Starting our days with healthy morning rituals, such as giving thanks, exercising, meditating and eating a nutritious breakfast, can be very helpful as we slowly bring each part of our lives into alignment. Oneness exercises promote the compassionate intent we wish to bring into each moment of our day. Living this way optimizes every effort and maximizes our time commitments. Focusing on our major relationships optimizes our conscious/unconscious interface and offers the focus points of our mindfulness. To keep this mindset throughout the day can be interesting.
Oneness Exercises: Maintaining Our Intent
The most interesting part seems to be how easily we forget our intent, and don't realize that we left it when 'that guy cut me off while driving.' You will be surprised how often we leave our intent behind us...all the time! So rather than beating ourselves up it's reasonable to learn from the process and create a few points of time during the day when we can 'check in' to see how we are doing. We can stop, take a deep breath, smile, and return to our intent. For most of us, these mindfulness exercises become more of a way of life, rather than a goal to be achieved. We might consider this an effort in gentle yet inspiring coaching.
As our skills progress, we slowly advance our meditation practice. There are many ways to do so. We can start with our eyes closed, then with our eyes open. We might begin practicing by taking a few mindful breaths during breaks in our day. (Although we likely need them more as we get busy.) We can begin a walking meditation practice which increases the reach of our practice throughout the day. Slowly we can begin to infuse our practice into the many distractions of our daily life. We can start practicing during a discussion by simply following a few breaths when we feel anxious. During a crisis or argument involving others, this can even help if we are not involved in the argument. Finally, we can practice mindful listening during a crisis or argument where we are involved. When we are involved in a crisis, listening thoughtfully, with only the intent to understand the other person, can have a remarkable affect on the person we are listening to. There will likely be time to get a few of our own points across but first we need to establish rapport, trust and a feeling of being heard by the other.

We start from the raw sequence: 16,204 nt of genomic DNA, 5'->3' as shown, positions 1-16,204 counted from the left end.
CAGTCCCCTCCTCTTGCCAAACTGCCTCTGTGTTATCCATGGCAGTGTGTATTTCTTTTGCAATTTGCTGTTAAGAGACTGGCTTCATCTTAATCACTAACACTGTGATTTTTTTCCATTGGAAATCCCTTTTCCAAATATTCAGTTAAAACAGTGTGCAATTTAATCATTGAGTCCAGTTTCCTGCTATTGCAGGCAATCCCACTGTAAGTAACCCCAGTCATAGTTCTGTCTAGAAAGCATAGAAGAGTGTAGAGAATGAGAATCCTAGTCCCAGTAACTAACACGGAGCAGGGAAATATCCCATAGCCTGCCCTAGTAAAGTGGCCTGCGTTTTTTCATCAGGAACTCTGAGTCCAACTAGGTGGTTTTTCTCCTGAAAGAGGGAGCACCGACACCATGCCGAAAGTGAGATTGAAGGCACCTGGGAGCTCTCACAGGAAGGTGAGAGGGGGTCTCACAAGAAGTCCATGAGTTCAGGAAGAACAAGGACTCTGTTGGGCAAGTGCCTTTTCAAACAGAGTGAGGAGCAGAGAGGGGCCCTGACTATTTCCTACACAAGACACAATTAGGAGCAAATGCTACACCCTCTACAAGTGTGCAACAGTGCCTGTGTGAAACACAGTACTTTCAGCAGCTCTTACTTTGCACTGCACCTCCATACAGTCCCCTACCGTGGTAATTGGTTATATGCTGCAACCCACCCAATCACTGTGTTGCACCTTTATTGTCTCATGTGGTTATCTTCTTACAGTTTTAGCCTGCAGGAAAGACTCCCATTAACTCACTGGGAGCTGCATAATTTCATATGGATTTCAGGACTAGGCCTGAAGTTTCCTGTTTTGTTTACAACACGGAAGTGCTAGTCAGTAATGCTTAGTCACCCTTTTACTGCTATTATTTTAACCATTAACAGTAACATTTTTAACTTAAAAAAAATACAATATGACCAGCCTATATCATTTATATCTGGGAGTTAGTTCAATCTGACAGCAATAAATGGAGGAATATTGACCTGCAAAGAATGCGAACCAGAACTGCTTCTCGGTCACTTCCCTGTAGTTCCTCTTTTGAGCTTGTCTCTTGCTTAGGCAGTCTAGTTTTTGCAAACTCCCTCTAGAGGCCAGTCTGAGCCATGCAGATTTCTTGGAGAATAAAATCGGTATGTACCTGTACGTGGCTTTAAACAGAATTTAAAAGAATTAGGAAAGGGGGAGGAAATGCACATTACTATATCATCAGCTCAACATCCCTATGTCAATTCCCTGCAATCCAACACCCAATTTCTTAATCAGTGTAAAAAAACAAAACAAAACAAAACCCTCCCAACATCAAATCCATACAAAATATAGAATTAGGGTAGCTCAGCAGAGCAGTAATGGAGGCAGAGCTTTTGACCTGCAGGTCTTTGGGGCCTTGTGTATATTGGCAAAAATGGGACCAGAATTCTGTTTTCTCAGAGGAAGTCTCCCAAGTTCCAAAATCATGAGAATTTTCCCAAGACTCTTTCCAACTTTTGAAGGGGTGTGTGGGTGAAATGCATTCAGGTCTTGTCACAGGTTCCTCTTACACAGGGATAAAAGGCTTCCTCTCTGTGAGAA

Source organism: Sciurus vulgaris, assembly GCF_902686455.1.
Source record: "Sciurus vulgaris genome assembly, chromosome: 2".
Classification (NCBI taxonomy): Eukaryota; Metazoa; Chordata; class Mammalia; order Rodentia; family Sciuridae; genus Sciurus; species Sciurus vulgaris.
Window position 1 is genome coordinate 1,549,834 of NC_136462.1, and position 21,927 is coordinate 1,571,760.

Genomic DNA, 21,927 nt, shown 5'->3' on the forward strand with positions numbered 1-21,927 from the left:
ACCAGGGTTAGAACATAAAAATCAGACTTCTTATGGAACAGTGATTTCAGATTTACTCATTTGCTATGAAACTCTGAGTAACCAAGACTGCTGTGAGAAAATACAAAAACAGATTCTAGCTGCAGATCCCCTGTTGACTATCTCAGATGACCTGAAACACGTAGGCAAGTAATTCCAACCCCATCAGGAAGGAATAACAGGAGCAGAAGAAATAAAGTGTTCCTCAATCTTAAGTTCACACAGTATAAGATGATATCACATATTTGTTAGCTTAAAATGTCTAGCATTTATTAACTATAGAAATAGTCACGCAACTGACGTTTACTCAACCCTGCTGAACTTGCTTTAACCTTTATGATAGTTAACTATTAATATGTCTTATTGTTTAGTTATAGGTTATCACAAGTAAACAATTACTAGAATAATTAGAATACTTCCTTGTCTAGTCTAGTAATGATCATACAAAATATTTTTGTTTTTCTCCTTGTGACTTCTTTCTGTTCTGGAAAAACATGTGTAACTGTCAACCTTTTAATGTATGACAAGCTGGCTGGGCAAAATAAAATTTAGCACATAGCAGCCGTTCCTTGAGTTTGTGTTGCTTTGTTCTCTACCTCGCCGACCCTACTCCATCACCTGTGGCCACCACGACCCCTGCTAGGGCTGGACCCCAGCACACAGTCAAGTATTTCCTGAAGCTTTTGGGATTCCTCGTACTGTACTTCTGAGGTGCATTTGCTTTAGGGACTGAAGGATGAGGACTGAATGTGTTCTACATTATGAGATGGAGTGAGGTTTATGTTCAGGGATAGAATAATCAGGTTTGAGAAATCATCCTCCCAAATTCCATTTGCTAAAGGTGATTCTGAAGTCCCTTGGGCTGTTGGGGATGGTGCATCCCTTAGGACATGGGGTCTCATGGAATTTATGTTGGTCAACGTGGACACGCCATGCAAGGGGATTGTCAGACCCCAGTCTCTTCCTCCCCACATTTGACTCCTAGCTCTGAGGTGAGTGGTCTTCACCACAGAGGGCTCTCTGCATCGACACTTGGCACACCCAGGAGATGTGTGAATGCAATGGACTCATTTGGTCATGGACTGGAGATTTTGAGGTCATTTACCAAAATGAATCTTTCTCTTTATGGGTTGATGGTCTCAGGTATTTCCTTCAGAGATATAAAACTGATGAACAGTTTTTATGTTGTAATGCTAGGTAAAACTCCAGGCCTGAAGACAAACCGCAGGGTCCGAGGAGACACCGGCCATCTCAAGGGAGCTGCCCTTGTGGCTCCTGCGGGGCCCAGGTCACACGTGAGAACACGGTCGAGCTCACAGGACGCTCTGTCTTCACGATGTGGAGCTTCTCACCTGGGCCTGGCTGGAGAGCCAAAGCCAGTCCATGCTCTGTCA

These ideas don't represent a linear progression but more of an awareness of our need to practice during each moment of the day.
Yes, these efforts can help when we are enduring the pain of depression. As with all 'Wholistic' goals, they help us focus on all aspects of who we are, as each moment presents the opportunity.